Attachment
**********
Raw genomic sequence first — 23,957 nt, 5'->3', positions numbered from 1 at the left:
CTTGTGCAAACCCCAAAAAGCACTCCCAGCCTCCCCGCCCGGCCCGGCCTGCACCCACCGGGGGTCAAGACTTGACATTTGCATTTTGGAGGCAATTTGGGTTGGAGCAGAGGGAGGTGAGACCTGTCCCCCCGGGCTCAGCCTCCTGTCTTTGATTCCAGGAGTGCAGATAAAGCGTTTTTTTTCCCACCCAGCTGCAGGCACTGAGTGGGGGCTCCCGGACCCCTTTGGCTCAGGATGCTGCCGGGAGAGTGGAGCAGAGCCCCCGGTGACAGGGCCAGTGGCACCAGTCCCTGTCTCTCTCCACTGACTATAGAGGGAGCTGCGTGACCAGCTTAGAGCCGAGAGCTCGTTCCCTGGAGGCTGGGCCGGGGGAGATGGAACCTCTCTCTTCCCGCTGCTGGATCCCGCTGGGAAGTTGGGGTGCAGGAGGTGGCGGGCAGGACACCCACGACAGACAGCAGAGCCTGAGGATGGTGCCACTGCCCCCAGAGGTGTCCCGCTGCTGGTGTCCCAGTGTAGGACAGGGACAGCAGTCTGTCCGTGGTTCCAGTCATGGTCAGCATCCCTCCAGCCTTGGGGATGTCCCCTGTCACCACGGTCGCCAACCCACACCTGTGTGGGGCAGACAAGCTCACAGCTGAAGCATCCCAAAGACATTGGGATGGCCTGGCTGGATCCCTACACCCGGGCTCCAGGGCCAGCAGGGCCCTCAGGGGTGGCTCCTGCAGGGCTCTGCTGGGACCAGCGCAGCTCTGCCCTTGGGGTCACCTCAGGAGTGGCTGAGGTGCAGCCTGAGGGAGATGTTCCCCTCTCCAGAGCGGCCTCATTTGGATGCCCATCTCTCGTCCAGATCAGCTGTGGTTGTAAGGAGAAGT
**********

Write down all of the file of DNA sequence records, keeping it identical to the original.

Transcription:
Raw genomic sequence first — 23,957 nt, 5'->3', positions numbered from 1 at the left:
CTTGTGCAAACCCCAAAAAGCACTCCCAGCCTCCCCGCCCGGCCCGGCCTGCACCCACCGGGGGTCAAGACTTGACATTTGCATTTTGGAGGCAATTTGGGTTGGAGCAGAGGGAGGTGAGACCTGTCCCCCCGGGCTCAGCCTCCTGTCTTTGATTCCAGGAGTGCAGATAAAGCGTTTTTTTTCCCACCCAGCTGCAGGCACTGAGTGGGGGCTCCCGGACCCCTTTGGCTCAGGATGCTGCCGGGAGAGTGGAGCAGAGCCCCCGGTGACAGGGCCAGTGGCACCAGTCCCTGTCTCTCTCCACTGACTATAGAGGGAGCTGCGTGACCAGCTTAGAGCCGAGAGCTCGTTCCCTGGAGGCTGGGCCGGGGGAGATGGAACCTCTCTCTTCCCGCTGCTGGATCCCGCTGGGAAGTTGGGGTGCAGGAGGTGGCGGGCAGGACACCCACGACAGACAGCAGAGCCTGAGGATGGTGCCACTGCCCCCAGAGGTGTCCCGCTGCTGGTGTCCCAGTGTAGGACAGGGACAGCAGTCTGTCCGTGGTTCCAGTCATGGTCAGCATCCCTCCAGCCTTGGGGATGTCCCCTGTCACCACGGTCGCCAACCCACACCTGTGTGGGGCAGACAAGCTCACAGCTGAAGCATCCCAAAGACATTGGGATGGCCTGGCTGGATCCCTACACCCGGGCTCCAGGGCCAGCAGGGCCCTCAGGGGTGGCTCCTGCAGGGCTCTGCTGGGACCAGCGCAGCTCTGCCCTTGGGGTCACCTCAGGAGTGGCTGAGGTGCAGCCTGAGGGAGATGTTCCCCTCTCCAGAGCGGCCTCATTTGGATGCCCATCTCTCGTCCAGATCAGCTGTGGTTGTAAGGAGAAGT